We're now above the Dec-Feb fib box and the December high (2,081.56) was breached several times this week.  A sustained rally above this level would be bullish.

Cheers - Colonel

Photos by Mariana Titus

Friday, April 1, 2016

The Lustrous One Loses Some Shine to U.S. Jobs


Curly Horses, Ackerman Ranch
Eureka Miner, April 2011


Please checkout my latest Kitco News commentary: 

Gold & Oil: A Historical Ratio Turns Bad

Mining Quarterly

The Spring 2016 Spring Edition of the Mining Quarterly is here!

Editor Marianne Kobak McKown has down another excellent job with the Spring Edition. Important updates on Newmont, Jerritt Canyon, Pershing Gold at Relief Canyon and much, much more!


Please read my update on gold prices in the latest Mining Quarterly  - gold is showing glitter, pardner.

The online version:


"Click to read" and the online version looks much like the printed magazine. My column on gold prices for 2016 starts on page 52 (page 50 printed version). Press "Esc" to return to the Elko Daily Free Press. There is a handy scroll bar for page selection at the bottom of the screen. The same article appeared in the Elko Daily Free Press March 3:

***
Please checkout Mariana's Eureka, Nevada on Facebook

Numbers used for analysis (early AM prices):

Goldman Sachs Commodity Index

S&P GSCI 315.90, 04/16 contract (intraday low 279.25 1/20/2015)

Nymex/Comex (most active contracts)

Nymex oil (WTI) $36.95 per barrel 
Brent crude $ 38.68 per barrel 
Comex copper $2.1660 per pound
Comex gold $1,216.7 per ounce 
Comex silver $14.945 per ounce

Canary in the gold mine: Fate of high yield corporate bonds

iShares iBoxx $ High Yield Corporate Bond (HYG) $81.00 ($75.09 52-week low)

Trouble ahead: HYG < $82...tricky area, stay tuned.

Latest Nevada gasoline prices

Oldies but Goodies

This month the Eureka Miner celebrates its 7th year of bringing market news to Eureka County. For old times sake, the ole Colonel will feature photos and excerpts from the past in this report and ones to follow. 

Here's an oldie from April 18, 2011 - note the price levels and two new records for gold and silver that day:

Let's wrap up with an update of our record book for the big three metals together with NYMEX and ICE Brent crude:

COMEX Gold $1,498.0/oz 09:10 ET 04/18/2011, June contract most active (new)
COMEX Silver $43.380/oz 23:30 ET 04/17/2011, May contract most active (new)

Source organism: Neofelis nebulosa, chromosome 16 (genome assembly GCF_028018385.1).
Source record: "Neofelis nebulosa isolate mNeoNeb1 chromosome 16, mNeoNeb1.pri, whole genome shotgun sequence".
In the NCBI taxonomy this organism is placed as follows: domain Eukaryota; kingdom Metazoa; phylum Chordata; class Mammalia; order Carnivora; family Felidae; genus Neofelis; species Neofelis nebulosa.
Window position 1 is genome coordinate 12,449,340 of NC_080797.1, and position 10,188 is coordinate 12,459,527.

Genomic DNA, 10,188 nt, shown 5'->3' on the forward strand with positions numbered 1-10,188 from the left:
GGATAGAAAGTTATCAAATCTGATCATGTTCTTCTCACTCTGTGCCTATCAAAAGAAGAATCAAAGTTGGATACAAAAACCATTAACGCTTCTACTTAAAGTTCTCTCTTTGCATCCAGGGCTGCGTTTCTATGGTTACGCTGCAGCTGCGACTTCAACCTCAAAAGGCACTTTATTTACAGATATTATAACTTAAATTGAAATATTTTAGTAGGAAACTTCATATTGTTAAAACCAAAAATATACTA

COMEX Copper $4.6375/lb 06:15 ET 02/04/2011, March contract most active
NYMEX WTI Crude $113.46/bbl 18:00 ET, 04/10/2011, May contract most active
ICE Brent crude $126.47/bbl 016:45 ET 04/08/2011, June contract most active 

Those were the days!



Eureka Miner, April 2011


The Lustrous One Loses Some Shine to U.S. Jobs

Macro drivers: Continued concerns about China, commodity-exporting economies; U.S. Federal Reserve interest rate trajectory

Wild cards: Terror events, Brexit, "lower for longer" commodity pricesfate of high yield bonds

Gold bet for next week: $1,200 per ounce

Morning Miners!

This morning's monthly jobs report was received as "good" and "solid" by CNBC business pundits in the wee hours on the West Coast. March added 215,000 nonfarm payrolls and the unemployment rate bumped up slightly to 5.0% from 4.9% last month. The rate rise is due to more people looking for work (good news) but not all finding jobs (not so good). All-in-all the numbers were considered "inline." Employment gains occurred in retail trade, construction, and health care, while job losses occurred in manufacturing and mining. From the statistical horse's mouth:

Mining employment continued to decline in March (-12,000) with losses concentrated in support activities for mining (-10,000). Since reaching a peak in September 2014, employment in mining has decreased by 185,000.

Nuts! It is important to note that this category includes everything extracted from the earth including oil and gas. For a more detailed breakdown please refer to Table B-1.

Earlier this week, remarks by Federal Reserve Chair Janet Yellen gave market participants the sense that low interest rates would be lower for longer with fewer 2016 rate hikes than anticipated last December (perhaps 1 or 2 compared to 4 total. Opinions on the expected number widely vary). Today's employment numbers probably won't materially change that sentiment.

Don't ask gold pardner. The dovish Yellen remarks bumped the yellow metal up yesterday only to see it fall down the shaft after the report. This is how I characterized the reaction for today's Weekly Kitco Gold Survey:

In a week filled with dovish remarks from Fed Chair Yellen and packed with economic data, gold has had quite a spread - from $1,208 lows Monday to $1,247 highs yesterday. After the U.S. nonfarm payroll report today, the Lustrous One is losing shine at $1,217 per ounce. Interestingly, the yellow metal is up for the week compared to falling commodities oil and copper as well as companion metal silver. However, gold has lost significant ground to both euro and yen. In this context, gold is behaving more as an unloved currency and less as a fellow traveler in the commodity space (although 3-month correlations with oil, copper and silver are all positive).